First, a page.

Sunspots, or whichever name you call them, are certainly not appealing. Yet, they’re quite common, especially for those living in sunny climes. Spending time out under the sun without taking enough measures can cause sun damage, often leading to visible signs of aging like wrinkles, fine lines, and sunspots. However, sunspots are not synonymous with sun damage.
What Is Sun Damage and What Causes It?
Sun-damaged skin is a result of over-exposure to the sun. Due to overexposure, the heat of the sun depletes the skin of essential oils. Moreover, your skin may also experience long-term changes in its structure and burning caused by ultraviolet radiation.
Types of Sun Damaged Skin
It is one of the most common types of skin damage, characterized by skin injury that is a result of exposure to UV radiation. Severe cases of sunburn can cause large blisters or vesicles, while mild sunburn only causes the skin to be red and painful.
It is another common type of damage caused by the sun. This is when your skin loses moisture under the sun, making it appear dry or wrinkled even when you’re young.
This is a more serious kind of sun damage that causes your skin to have small, scaly patches with a red, pink, or brownish tint. It often needs to get chemically treated or removed. Repeated exposure to the UV light is often the culprit. It shouldn’t be taken lightly as it often signals a growing risk of skin cancer.
How to Prevent Your Skin From Sun Damage
Prevention is always better than cure. Here are a few safety measures you can take to avoid sun damage of any kind.
- Use a broad-spectrum sunscreen and reapply every 2 hours.
- Cover up any unprotected areas of your skin when going out.
- Use a pair of sunglasses to protect your eyes.
- Try to avoid going out during peak hours between 10 am to 3 pm.
- Wear dark clothes as they block the sun more than white.
- Be cautious of any medications you may be taking that could make your skin sensitive to the sun. Some of them could be antifungals, anti-inflammatories, or a specific type of anti-biotic. Also, be cautious of any blood pressure medications.
The treatment highly depends on the type of sun damage your skin sustains.
For this type of damage, the treatment depends on factors such as the location and size of your actinic keratoses. Moreover, actinic keratosis may or may not be a sign of skin cancer. Consult a doctor for a more accurate diagnosis. They could recommend the following interventions:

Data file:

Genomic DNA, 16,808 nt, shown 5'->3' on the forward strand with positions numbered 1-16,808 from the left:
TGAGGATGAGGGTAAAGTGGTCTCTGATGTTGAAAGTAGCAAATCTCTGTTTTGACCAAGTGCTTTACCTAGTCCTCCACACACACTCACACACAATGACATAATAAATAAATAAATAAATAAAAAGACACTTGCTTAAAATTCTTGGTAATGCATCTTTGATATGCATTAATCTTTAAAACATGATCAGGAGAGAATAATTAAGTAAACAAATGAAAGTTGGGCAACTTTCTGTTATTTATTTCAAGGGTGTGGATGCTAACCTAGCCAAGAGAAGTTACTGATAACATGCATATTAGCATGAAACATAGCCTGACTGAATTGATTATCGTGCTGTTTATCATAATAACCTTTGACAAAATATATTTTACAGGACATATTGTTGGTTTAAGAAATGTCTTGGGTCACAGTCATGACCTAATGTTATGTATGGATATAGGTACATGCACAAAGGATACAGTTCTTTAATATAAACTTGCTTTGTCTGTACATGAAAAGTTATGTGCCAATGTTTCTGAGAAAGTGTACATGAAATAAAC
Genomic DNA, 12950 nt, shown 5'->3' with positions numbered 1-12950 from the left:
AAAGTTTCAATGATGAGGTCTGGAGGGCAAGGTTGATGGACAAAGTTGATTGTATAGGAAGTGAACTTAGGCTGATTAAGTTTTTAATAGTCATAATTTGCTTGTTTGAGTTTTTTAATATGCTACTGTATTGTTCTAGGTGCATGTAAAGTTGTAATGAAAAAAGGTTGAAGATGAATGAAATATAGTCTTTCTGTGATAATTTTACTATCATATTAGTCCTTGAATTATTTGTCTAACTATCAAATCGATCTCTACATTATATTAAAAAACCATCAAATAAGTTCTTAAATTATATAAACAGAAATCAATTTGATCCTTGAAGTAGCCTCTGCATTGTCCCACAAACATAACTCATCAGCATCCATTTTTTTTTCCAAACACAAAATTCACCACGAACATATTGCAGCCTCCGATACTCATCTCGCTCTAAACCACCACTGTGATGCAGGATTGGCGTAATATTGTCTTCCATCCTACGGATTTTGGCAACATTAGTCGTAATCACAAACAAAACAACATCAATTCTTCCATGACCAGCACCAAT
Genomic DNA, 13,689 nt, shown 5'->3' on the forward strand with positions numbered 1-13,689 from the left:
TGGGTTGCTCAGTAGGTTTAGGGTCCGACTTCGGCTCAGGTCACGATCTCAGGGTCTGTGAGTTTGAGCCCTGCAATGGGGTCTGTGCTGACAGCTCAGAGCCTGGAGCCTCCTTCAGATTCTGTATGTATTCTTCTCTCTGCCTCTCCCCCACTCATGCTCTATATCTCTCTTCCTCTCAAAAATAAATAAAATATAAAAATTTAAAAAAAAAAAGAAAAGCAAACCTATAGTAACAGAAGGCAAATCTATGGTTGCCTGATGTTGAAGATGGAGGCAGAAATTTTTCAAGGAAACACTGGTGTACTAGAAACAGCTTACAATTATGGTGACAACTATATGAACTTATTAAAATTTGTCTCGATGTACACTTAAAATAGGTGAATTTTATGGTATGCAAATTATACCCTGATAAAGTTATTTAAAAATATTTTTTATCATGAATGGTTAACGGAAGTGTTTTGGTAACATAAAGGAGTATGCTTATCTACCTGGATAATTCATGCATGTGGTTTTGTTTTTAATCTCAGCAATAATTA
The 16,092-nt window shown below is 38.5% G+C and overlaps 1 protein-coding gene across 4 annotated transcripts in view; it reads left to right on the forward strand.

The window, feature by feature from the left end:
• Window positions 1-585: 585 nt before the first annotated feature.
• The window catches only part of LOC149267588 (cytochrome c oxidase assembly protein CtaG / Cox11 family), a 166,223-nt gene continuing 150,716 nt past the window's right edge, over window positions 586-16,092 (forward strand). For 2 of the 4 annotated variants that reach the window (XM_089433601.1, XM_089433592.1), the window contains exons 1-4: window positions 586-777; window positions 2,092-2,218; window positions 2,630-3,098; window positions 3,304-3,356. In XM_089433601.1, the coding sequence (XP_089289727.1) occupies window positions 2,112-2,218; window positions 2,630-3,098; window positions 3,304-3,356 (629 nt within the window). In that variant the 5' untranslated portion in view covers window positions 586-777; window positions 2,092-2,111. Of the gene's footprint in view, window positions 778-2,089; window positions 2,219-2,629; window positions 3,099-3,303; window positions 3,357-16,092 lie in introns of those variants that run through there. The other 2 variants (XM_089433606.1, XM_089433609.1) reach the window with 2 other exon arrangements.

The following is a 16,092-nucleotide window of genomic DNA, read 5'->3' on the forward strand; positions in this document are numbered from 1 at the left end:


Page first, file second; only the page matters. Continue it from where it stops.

- Shave excision— This refers to shaving the abnormal skin area. Additionally, it can be used as a sample of biopsy for cancer.
- Topical diclofenac sodium gel—This topical gel is anti-inflammatory. Your doctor may advise using it twice every day for a few months.
- Topical fluorouracil— This is an anti-cancer drug, 5-fluorouracil (5-FU). It is usually applied directly to the skin.
- PDT or Photodynamic treatment- In this treatment for sun-damaged skin, the actinic keratosis absorbs a light sensitizing solution that eventually destroys it.
To treat dry skin, avoid hot showers and hot baths and use unscented soaps containing glycerin. Furthermore, use a moisturizer that contains lactic acid, urea, alpha-hydroxy acids, and/or sorbitol, etc.
Sunburn can be treated with simple home remedies such as sprays of cool water or applying a wet cloth to the burned area. However, if you find them ineffective, use non-prescription medication for pain such as aspirin or ibuprofen; unless your doctor has advised you against it due to other health risks.
What Are Sunspots and What Causes Them?
Sunspots are a very common condition among people older than 40 or those with fair skin. They are also known as solar lentigines or liver spots and often develop as flat brown spots after prolonged sun exposure.
Sunspots usually occur on parts of your body exposed to the sun the most, including your shoulders, face, forearms, and the back of your hands. Even though they are harmless, some people choose to get them treated due to cosmetic purposes.
Treatment For Sunspots
Some easy home remedies have been found to be effective in the treatment for sunspots, such as:
- Topical creams: Creams containing glycolic acid, kojic acid, and hydroxyl acid are effective in treating sunspots.
- Aloe: Aloe Vera contains compounds that can lighten hyperpigmentation.
- Milk: It can be used in the form of buttermilk and sour milk to lighten your skin pigmentation.
- Green tea: The extract of green tea helps in depigmenting your skin
- Apple cider vinegar: It contains acetic acid that helps lighten sunspots if applied regularly.
However, in a severe case of sunspots, home remedies may not be entirely effective. This is when you should turn to a professional and research the following treatments:
It is a quick procedure where a professional uses liquid nitrogen solution to freeze off your sunspots.
- Laser resurfacing
This procedure uses a device that sends light beams to your skin layers until the sunspots become invisible. It also enables new skin to grow. However, note that it can take more than ten days for your skin to heal.
- Intense pulse light (IPL)
It heats and destroys melanin through light energy, removing sunspots. It may take multiple sessions to be effective, depending on the extent of treatment you require.
This treatment for sunspots is a minor cosmetic procedure that uses needles to prick your skin. To reduce discomfort, the professional may give you a topical anesthetic. The needling procedure induces collagen production to smoothen your skin.Other than lightening the appearance of sunspots, it also helps with acne scars. However, your skin may get dry, flakey, and red for several days.
At the end, prevention is always better than cure. Don’t forget to wear sunblock, drink plenty of water, and seek shade if you’re planning to spend the day under the sun. This is the only way you can keep sunspots and sun damage at bay, and your skin young and healthy.